sexuality, race, and gender are exogenous

…at least in what we mean by those terms. I’m not even convinced we all do have a sexuality and gender that we squirm, crawl, toddle, walk, run, strut, and stumble around with from age 0-100. We have labeled things, just as we have created/conceptualized/named “freedom.” This here is a call to wake up to your direct experience! with “others,” yes, or solo as you please – but without power filters from will-to-knowledge conditionings…

There is no binary division to be made between what one says and what one does not say; we must try to determine the different ways of not saying such things, how those who can and those who cannot speak of them are distributed, which type of discourse is authorized, or which form of discretion is required in either case. There is not one but many silences, and they are an integral part of the strategies that underlie and permeate discourse. (Foucault, 1978, p. 27)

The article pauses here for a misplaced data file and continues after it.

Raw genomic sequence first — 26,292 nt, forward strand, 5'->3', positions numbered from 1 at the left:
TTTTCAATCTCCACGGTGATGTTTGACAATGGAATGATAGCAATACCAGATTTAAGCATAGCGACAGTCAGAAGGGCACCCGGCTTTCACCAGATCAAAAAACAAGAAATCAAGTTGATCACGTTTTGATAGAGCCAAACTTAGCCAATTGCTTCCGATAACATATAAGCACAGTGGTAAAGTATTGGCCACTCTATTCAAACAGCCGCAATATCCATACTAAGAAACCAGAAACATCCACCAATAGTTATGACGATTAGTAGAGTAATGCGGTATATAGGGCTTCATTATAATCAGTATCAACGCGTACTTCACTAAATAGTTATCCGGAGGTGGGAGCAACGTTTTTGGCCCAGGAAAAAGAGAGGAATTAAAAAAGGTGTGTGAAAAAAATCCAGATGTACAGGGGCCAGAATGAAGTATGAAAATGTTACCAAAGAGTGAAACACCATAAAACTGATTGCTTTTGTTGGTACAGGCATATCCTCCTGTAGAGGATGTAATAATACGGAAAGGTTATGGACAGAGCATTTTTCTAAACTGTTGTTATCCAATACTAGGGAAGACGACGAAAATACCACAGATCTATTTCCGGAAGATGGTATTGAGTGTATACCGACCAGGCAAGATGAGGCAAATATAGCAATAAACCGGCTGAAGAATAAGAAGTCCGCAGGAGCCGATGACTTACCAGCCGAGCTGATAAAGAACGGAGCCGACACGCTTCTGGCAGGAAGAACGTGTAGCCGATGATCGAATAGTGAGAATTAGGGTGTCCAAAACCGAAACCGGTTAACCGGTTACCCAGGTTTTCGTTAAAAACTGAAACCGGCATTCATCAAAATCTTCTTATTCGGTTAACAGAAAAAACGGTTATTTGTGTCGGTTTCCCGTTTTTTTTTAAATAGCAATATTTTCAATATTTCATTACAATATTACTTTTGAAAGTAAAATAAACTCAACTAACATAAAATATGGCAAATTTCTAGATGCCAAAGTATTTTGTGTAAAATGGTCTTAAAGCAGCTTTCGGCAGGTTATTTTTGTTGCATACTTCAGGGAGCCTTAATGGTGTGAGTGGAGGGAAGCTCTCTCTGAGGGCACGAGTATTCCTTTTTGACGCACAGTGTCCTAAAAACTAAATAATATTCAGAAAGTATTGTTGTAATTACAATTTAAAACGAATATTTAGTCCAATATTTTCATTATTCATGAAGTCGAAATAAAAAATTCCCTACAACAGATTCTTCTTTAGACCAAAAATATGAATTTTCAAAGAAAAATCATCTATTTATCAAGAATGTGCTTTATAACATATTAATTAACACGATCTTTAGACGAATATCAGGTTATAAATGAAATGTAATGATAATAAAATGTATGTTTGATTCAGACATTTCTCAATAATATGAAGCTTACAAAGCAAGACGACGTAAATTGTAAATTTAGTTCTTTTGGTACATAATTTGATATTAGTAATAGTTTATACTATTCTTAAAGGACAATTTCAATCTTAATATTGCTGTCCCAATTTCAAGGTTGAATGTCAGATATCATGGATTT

lovely trifecta of reading happening:

foucault coverfor the 2nd time, so to better read the following 2 books…

Foucault, Michel. (1978). The History of sexuality: Volume 1: an introduction. New York, NY: Vintage Books.



stoler'sskimmed it before, glad for opportunity to slowly contemplate…

Stoler, Ann Laura. (1995). Race and the education of desire: Foucault’s history of sexuality and the colonial order of things. Durham, NC: Duke University Press.



preciado'sthis book references Foucault also… well, like we all do even without knowing it.

Preciado, Paul Beatriz. (2013). Testo junkie: Sex, drugs, and biopolitics in the pharmacopornographic era. New York, NY: The Feminist Press at CUNY



One Response to “sexuality, race, and gender are exogenous”

  1. An analysis of Coming of Age in Mississippi and Herculine Barbin | Write on the World Says:

    […] sexuality, race, and gender are exogenous […]

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